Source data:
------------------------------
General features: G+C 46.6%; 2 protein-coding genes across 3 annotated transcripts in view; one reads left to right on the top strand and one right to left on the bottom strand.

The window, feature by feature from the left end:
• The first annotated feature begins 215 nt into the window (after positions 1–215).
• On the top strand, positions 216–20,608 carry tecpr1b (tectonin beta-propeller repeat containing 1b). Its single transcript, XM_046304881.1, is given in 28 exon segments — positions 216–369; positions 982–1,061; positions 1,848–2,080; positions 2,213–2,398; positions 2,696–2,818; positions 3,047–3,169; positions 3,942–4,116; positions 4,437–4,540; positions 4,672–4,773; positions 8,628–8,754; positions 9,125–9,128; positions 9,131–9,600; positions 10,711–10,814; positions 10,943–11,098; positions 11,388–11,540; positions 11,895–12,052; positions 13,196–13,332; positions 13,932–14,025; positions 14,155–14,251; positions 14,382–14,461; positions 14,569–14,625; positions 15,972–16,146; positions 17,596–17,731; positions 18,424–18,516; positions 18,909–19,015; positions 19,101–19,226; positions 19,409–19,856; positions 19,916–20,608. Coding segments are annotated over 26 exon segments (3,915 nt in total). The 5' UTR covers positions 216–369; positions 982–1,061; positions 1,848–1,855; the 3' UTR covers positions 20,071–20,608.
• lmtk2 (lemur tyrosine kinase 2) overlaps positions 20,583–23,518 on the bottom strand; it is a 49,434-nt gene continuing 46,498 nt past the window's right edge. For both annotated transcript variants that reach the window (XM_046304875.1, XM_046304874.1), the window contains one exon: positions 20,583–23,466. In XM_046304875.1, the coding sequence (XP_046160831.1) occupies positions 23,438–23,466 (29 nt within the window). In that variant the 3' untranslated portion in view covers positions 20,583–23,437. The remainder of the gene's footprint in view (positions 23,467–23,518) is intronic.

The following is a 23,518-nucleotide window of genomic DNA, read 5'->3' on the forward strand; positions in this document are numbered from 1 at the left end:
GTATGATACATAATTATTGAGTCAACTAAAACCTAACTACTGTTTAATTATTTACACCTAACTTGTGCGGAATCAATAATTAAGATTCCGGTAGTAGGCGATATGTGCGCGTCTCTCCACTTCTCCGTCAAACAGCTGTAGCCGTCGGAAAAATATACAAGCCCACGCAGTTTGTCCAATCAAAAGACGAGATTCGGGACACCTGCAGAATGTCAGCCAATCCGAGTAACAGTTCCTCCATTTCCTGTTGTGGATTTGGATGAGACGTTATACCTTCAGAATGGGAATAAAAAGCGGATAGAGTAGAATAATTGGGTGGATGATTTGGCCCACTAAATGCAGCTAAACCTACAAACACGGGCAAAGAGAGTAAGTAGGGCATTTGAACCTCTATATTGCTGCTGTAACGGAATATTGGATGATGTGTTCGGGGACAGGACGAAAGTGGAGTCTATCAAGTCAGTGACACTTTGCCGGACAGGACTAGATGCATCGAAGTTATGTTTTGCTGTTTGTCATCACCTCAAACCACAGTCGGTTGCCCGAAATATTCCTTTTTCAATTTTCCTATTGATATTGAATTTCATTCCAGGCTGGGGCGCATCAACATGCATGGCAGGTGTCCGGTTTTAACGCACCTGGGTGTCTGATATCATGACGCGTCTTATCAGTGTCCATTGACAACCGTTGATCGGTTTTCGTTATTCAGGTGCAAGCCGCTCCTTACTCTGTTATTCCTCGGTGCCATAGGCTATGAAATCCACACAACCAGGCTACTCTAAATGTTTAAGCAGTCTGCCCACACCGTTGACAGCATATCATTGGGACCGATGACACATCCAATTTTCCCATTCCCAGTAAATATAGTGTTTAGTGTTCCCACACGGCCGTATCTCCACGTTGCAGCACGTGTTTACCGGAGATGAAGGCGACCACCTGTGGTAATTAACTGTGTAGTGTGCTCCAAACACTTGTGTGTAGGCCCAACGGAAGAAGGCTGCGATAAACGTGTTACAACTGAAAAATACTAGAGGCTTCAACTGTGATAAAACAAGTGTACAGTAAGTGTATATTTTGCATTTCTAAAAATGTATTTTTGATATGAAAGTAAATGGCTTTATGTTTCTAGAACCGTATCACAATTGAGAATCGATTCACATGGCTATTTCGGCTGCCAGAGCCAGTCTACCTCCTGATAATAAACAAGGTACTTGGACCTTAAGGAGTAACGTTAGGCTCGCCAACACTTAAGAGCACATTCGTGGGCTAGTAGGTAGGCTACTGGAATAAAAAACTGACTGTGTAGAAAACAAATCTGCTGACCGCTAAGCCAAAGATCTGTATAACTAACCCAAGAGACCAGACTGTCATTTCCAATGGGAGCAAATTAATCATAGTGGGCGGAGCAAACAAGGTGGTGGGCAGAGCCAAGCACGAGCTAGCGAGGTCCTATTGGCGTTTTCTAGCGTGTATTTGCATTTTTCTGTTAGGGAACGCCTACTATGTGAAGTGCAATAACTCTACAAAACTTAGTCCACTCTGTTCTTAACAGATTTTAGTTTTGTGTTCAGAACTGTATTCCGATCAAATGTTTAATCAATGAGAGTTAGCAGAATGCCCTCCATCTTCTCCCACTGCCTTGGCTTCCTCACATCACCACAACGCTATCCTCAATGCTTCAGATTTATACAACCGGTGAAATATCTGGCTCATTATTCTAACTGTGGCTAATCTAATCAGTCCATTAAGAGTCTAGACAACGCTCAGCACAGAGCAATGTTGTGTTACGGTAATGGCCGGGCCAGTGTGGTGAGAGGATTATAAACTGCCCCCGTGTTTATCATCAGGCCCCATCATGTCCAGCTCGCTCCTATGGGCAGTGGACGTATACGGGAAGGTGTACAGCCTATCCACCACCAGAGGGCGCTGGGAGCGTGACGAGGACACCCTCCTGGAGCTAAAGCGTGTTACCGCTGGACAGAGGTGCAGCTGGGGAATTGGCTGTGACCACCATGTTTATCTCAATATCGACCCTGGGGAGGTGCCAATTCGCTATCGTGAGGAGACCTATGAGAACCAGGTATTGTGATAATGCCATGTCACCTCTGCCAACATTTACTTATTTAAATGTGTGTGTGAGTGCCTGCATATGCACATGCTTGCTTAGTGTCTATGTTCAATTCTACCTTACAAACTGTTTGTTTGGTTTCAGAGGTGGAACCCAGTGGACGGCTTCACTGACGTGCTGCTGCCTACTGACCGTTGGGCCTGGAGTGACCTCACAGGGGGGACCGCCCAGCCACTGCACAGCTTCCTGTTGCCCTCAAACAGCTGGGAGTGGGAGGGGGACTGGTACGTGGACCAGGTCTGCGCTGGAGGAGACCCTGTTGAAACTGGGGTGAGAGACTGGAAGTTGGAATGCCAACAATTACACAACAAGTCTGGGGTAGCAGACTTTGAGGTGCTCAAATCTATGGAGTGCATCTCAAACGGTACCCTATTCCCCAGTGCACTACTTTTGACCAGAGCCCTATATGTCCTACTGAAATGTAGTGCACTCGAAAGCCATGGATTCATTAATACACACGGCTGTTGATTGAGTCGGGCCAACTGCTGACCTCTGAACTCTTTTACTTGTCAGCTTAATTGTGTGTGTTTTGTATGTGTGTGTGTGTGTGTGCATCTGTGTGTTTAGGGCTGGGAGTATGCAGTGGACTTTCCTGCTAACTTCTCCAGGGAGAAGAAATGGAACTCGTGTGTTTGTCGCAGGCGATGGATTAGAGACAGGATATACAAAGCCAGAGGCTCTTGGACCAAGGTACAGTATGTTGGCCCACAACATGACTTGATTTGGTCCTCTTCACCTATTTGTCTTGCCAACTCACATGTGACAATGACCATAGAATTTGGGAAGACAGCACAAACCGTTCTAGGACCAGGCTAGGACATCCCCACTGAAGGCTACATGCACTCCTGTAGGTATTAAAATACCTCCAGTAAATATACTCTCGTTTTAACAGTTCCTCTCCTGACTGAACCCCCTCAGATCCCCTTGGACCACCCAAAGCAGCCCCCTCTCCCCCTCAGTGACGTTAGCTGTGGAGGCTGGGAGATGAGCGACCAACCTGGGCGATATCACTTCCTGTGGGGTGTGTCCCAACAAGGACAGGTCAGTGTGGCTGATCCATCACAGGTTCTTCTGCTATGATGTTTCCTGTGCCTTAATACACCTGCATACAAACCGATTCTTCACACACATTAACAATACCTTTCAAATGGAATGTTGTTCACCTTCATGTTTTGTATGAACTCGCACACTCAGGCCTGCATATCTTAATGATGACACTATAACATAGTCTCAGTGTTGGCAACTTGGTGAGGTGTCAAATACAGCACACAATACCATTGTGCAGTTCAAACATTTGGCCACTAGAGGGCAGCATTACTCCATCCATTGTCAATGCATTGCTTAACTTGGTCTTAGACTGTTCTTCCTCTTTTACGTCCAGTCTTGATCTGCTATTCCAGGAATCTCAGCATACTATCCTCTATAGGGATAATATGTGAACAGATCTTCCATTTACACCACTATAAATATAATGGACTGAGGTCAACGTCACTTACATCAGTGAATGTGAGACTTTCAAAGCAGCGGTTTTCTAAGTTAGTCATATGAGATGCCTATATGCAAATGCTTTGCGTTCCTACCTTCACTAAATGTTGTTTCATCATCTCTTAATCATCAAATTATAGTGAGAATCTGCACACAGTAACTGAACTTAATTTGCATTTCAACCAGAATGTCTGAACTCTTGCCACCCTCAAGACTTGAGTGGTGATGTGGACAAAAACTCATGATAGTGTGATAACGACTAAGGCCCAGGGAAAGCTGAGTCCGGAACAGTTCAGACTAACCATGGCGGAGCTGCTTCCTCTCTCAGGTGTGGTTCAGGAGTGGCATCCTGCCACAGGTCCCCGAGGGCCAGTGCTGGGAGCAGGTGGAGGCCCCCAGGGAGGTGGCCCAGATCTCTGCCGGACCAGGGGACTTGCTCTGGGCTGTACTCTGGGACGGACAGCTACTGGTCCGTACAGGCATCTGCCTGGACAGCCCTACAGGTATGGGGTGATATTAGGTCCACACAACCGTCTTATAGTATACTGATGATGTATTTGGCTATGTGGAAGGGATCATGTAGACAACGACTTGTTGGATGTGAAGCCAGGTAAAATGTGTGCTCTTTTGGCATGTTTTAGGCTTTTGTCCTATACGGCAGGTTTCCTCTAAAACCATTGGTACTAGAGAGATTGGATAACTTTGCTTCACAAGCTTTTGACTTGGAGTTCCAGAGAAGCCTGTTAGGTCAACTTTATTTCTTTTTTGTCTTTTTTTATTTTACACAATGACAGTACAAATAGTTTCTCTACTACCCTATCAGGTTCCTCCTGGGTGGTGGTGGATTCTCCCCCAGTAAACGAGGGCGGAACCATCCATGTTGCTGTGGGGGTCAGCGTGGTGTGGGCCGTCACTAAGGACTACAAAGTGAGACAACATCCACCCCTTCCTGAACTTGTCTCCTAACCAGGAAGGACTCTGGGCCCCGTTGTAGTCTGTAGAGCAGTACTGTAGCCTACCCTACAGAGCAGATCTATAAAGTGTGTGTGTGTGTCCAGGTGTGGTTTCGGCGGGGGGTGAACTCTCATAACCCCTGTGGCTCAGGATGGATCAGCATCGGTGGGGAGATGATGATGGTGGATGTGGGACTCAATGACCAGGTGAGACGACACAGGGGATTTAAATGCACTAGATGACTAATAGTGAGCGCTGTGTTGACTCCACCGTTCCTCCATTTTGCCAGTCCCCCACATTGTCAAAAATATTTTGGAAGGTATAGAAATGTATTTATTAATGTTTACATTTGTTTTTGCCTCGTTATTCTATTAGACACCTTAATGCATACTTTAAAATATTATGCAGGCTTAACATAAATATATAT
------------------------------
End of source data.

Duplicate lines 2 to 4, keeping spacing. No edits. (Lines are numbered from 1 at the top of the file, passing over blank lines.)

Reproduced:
The window, feature by feature from the left end:
• The first annotated feature begins 215 nt into the window (after positions 1–215).
• On the top strand, positions 216–20,608 carry tecpr1b (tectonin beta-propeller repeat containing 1b). Its single transcript, XM_046304881.1, is given in 28 exon segments — positions 216–369; positions 982–1,061; positions 1,848–2,080; positions 2,213–2,398; positions 2,696–2,818; positions 3,047–3,169; positions 3,942–4,116; positions 4,437–4,540; positions 4,672–4,773; positions 8,628–8,754; positions 9,125–9,128; positions 9,131–9,600; positions 10,711–10,814; positions 10,943–11,098; positions 11,388–11,540; positions 11,895–12,052; positions 13,196–13,332; positions 13,932–14,025; positions 14,155–14,251; positions 14,382–14,461; positions 14,569–14,625; positions 15,972–16,146; positions 17,596–17,731; positions 18,424–18,516; positions 18,909–19,015; positions 19,101–19,226; positions 19,409–19,856; positions 19,916–20,608. Coding segments are annotated over 26 exon segments (3,915 nt in total). The 5' UTR covers positions 216–369; positions 982–1,061; positions 1,848–1,855; the 3' UTR covers positions 20,071–20,608.